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- Re:Re:Re:Another Strategy destined to fail

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11 REPLIES 11

Super Contributor

14-10-2009 03:01 PM

interesting. so you saying if you blow 50% of your capital you must risk 4% on the next trade?

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Valued Contributor

14-10-2009 09:48 PM

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Not applicable

14-10-2009 11:06 PM

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Valued Contributor

15-10-2009 08:16 AM

nope, read trade Your Way to Financial Freedom ..

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Frequent Contributor

15-10-2009 08:19 AM

let initial capital be "C"

then a positive trade will give C*1.02

and a genative trade will give C*0.98

A sequence of trades ... C * 1.02^p * 0.98^n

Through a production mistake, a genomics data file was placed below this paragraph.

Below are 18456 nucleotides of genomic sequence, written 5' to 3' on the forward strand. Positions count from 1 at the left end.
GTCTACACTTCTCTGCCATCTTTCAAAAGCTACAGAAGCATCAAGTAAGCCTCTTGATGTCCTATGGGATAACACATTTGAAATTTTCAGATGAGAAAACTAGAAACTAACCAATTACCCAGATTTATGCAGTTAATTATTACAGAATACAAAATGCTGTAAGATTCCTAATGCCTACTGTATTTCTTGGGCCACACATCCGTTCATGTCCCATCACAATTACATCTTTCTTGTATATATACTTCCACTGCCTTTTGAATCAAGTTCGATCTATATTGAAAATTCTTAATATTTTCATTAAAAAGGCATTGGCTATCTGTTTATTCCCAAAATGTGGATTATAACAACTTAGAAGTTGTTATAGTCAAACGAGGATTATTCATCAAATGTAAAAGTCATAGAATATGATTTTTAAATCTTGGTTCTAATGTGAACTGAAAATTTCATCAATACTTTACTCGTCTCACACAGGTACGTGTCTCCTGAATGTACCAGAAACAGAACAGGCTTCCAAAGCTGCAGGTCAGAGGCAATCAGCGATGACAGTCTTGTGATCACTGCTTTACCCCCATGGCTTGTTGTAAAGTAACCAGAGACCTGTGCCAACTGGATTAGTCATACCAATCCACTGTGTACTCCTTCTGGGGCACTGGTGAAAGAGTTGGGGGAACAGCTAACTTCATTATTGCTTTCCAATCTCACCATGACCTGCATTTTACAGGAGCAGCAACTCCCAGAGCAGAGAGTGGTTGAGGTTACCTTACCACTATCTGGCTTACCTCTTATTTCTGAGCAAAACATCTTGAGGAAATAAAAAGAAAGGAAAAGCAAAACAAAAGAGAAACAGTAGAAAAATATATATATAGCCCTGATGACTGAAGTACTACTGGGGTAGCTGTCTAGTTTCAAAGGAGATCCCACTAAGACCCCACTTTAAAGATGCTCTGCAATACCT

because multiplication is commutative. with p number of positive trades and n number of negative trades. And because multiplication is commutative the order with which the trades happen is not important. You make money as long as p > n. so any strategy that ensures p>n, will make money in the long run. You cannot run out of capital - I ignore small issues like trading costs.

Not scaling will take C to zero with any sequence (any) that where n-p>50. OK, given that would be a pritty crappy strategy.

PS: if you fix your growth expectation (say 15%) then that allows you to compute the p/(p+n) ratio - some say this is 0.6, that is 60% successfull trades.

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OK, I will check it out over the weekend

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Frequent Contributor

15-10-2009 08:35 AM

So the tradeoff between your suggestion and the traditional approach is that in your approach you should avoid any sequence that has n-p>50 and in the traditional scaled capital approach you should avoid any strategy with p/(n+p)<0.52. makes sense now.

Thanks, interesting post.

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